david | animation,mel script,opinions | Monday, June 18th, 2007


When I'm rigging a character in maya I generally use some kind of auto rigging system. My current preference is Hamish McKenzie's zoo toolbox (zooCST). This means that things pole vector constraints are created for me. Recently I was helping Jeremy rig something where the auto rigger just didnt seem appropriate. When we got to adding the pole vector constraints, Jeremy asked why we couldn't just put the control objects where we wanted them. He was getting frustrated because the joints would rotate when he added the constraint.

With zooCST I knew how to put a control object at the exact location that would not cause this rotation, but my collegue insisted that we should be able to just place the control object where we wanted, click a button and let maya figure out how to keep the joints in place.

After some searching I found a little mel script on highend3d called nilsNoFlipIK.mel (written by Nils Lerin). It lets you specify a vector and an ik handle and it calculates the twist value required to keep the joints from rotating. Since the ikHandle.twist can be calculated for a given vector, I just needed to figure out how to calculate that vector from the location of the control object.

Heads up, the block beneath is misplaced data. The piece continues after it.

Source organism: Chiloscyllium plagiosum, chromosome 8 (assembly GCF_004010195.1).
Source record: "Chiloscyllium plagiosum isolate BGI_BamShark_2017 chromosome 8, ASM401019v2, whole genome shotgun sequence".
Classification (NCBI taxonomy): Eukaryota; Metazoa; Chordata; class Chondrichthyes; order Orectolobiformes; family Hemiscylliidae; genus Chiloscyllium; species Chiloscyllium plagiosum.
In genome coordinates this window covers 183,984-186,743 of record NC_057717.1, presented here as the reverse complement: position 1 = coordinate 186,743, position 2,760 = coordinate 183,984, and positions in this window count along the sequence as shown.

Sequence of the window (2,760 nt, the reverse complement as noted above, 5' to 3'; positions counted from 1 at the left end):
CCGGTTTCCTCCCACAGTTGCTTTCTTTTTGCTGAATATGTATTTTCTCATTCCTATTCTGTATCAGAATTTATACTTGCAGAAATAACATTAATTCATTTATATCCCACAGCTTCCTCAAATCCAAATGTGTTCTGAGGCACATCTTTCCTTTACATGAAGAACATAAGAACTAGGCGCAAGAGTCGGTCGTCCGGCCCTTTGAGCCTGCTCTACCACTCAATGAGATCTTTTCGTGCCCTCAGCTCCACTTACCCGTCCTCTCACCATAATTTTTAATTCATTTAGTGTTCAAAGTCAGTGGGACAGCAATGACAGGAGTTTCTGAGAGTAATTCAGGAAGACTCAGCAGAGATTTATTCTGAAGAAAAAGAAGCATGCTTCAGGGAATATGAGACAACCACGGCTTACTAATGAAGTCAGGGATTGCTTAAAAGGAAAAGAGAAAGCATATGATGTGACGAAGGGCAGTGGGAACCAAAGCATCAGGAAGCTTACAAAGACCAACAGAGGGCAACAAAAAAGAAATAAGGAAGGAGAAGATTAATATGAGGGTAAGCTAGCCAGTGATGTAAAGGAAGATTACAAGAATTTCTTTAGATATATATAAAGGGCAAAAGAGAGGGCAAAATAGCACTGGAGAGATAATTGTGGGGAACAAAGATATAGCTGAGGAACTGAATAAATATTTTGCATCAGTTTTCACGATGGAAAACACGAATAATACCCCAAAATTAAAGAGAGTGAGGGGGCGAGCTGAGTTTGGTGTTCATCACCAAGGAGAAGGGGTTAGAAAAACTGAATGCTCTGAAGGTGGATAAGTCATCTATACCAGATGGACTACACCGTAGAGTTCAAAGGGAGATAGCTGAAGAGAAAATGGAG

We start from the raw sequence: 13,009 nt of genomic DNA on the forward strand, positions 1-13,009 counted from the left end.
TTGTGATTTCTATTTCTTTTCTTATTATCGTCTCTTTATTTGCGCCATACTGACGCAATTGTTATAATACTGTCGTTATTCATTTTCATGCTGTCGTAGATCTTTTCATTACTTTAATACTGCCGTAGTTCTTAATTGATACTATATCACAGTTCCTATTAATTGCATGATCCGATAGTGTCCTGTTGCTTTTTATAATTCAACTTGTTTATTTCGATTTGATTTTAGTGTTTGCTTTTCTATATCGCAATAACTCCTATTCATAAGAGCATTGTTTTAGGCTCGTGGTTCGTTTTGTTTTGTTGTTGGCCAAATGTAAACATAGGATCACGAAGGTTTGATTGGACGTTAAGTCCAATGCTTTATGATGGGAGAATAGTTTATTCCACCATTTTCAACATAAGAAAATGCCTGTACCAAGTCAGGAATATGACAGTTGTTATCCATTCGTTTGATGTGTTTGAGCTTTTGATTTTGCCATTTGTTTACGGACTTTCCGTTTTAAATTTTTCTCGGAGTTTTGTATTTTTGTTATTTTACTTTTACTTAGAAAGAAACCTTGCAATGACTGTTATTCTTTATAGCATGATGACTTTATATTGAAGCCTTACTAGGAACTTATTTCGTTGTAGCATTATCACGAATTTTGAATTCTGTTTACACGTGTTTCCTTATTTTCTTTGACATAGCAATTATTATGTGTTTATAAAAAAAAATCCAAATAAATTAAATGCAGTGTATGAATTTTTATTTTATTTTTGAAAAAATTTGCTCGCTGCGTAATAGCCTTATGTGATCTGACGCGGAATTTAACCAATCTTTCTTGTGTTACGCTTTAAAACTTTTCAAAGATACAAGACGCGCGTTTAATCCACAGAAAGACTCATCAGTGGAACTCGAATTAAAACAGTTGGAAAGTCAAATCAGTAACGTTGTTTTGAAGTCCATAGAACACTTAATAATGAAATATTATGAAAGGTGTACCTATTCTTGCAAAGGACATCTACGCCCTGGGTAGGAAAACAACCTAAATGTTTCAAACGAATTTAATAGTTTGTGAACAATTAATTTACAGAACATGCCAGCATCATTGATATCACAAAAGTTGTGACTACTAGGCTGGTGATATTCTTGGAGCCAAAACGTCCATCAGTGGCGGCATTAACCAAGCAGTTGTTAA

The result is djBuildPoleVector.mel.

Download djBuildPoleVector.mel and nilsNoFlipIK.mel (both are required). Put them both in your scripts folder.

Select a control object and an ik handle and type djBuildPoleVector

A pole vector constraint is created, the ikHandle.twist attribute is set and there is no joint rotation.


  1. you can use the "zooFindPolePosition" script in zooVectors.mel that comes with zooCST. the zooFindPolePosition function actually just calculates the position of the pole vector, it doesn't create anything for you. but it has a bunch of useful options. :)

    Comment by macaronikazoo — September 18, 2007 @ 2:26 am

  2. Hey Hamish. Thanks for dropping by.
    Rereading my post now, I probably could have worded it better. It almost looks like I was saying zooCST was not up to the task at hand. Not true at all. In actual fact I was helping someone learning the basics of ik, and this question about the pole vector came up. So djBuildPoleVector was more about leaning how stuff works than something I would use every time - I don't actually like the way it leaves you with a non-zero twist value in the ik handle.
    I have used “zooFindPolePosition” script within the zooCST and that would still be my first choice.

    Comment by david — September 18, 2007 @ 11:09 pm

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